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Going Deaf and Blind in a City of Noise and Lights


She appears at Bloomingdale’s fifteen minutes later, gripping her finger; she has just been sideswiped by a biker, no big deal. We go in search of a can opener. Alexander doesn’t browse. She goes shopping only for specific items. As we slowly make our way up to the household-goods area, she fixates on my face, lip-reading. That’s the way her New York is: one thing at a time, focused.

Her main strategy is pretending that she knows what’s going on, which she’s quite good at. Her facial expression never reveals discomfort—you have to look at her eyes to see them flash disorientation. She nearly walks into a low central table of glass perfume bottles. If she can’t see ahead, she naturally slows so that I walk ahead, and then she imitates. We walk through a nexus of mirrored escalators, luggage, and kitchen supplies, with a checkered black-and-white floor. She nearly walks into a center-aisle perfume display and stops. “There’s a lot of glare. And the black-on-black with mirrors look like an optical illusion.” I point in the direction we were going, but she doesn’t see. Her doughnut vision cuts me off at the shoulders. She reaches up to feel which way my arm was going. “I see pots!” Bingo, kitchen area. She scans until she sees the word GADGETS high on a wall. She moves toward the wall, a can opener hanging just past her right shoulder. She scans the wall, moving to the left. “A mango splitter? Really? A cherry/olive de-pitter?” She grabs interesting items as she moves farther away from the can opener. “Maybe they don’t carry them.” A minute later, she backtracks. “Jar opener! Wait, no, that’s different.” And finally she sees it. “Success!”

Alexander’s saving grace is an excellent sense of directional memory, developed by necessity. She easily directs me out through the maze to the right exit. “I rarely get all turned around. If I came from there, I can get back there.”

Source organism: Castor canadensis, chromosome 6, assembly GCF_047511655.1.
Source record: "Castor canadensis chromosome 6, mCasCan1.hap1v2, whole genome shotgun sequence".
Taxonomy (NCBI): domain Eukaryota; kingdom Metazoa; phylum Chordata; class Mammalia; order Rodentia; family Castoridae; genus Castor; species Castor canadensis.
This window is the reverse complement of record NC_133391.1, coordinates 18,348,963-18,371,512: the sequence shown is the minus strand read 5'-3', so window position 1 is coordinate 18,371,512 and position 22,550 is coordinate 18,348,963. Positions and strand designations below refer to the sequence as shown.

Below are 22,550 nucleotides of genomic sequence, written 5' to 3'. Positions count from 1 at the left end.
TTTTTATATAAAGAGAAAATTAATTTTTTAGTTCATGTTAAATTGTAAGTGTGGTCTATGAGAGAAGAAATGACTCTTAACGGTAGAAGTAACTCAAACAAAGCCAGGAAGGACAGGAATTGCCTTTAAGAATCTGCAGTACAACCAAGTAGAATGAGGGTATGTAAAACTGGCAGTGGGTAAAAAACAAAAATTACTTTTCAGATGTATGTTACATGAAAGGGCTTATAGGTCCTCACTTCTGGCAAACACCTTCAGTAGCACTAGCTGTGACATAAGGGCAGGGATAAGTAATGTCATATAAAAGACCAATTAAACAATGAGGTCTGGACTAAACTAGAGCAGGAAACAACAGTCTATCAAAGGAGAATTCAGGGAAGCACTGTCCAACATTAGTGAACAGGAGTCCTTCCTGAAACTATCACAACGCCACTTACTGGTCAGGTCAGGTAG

“People constantly come into my vision through blind spots, and I’m like, ‘Whoa! Where did you come from?’ ”

One of the two New Yorkers with Usher syndrome type III that Rebecca knows is a woman named Cindy who lives in the East Village. Her family has devoted significant funds to researching a way to find a cure. The two are friendly but until recently didn’t talk much about their condition. Pinto, who has battled lymphoma in the past, keeps up with Cindy to discuss developments. “Rebecca’s kind of attitude is, ‘I’m living my life, let me know when you have something,’ ” he says. “She still goes about her life as if she doesn’t have Usher’s.”

Which is why, for her, the Hell’s Kitchen party is a sea of potentially ugly things to come. She glimpses Marc Grossman as he’s led into a chair by his wife. “I’ve seen him so many times,” she whispers, “but it’s hard to imagine yourself like them until it happens to you. Two years ago, I couldn’t imagine being like I am now.” Grossman is the hero of the group, happily married and gainfully employed (the blind have a 70 percent unemployment rate). He began his twenties sighted and ended them blind. When I strike up a conversation with him, he describes his commute. Each morning, he takes the subway to midtown. “On the platform, I just kinda bang my cane on the subway until there’s an opening. If there’s no floor, I know I’m between cars. Sometimes I get discombobulated and say, ‘Someone help me find the door!’ and people are cool.” He disembarks at 34th Street and Eighth Avenue, a particularly arduous platform with trains on both sides. He runs his cane over the bumps on the edge to orient himself and follows the crowds to the stairs. The station is fuzzy, punctured by lights and “high visibility yellow,” the color painted along subway platforms that many legally blind people can see. In bad weather, he navigates himself across Penn Station to the Seventh Avenue exit by “shorelining,” running his cane along a wall or edge. New Yorkers can be overbearingly helpful. “They often grab you,” says Grossman. “It’s just not cool to be grabbed. The best thing is to say, ‘Hi, can I help you?’ Because most of the time, I don’t need help.”

As Grossman talks, Alexander zones out. She rarely encounters situations like his—she eschews her cane so no one knows she’s blind. “People constantly come into my vision through blind spots, and I’m like, ‘Whoa! Where did you come from?’ It’s annoying, because people are constantly coming too quickly. People on cell phones, walking too fast, walking too slow. It’s the way this city rolls. On the other hand, it’s not so bad, because everyone here runs into people.”


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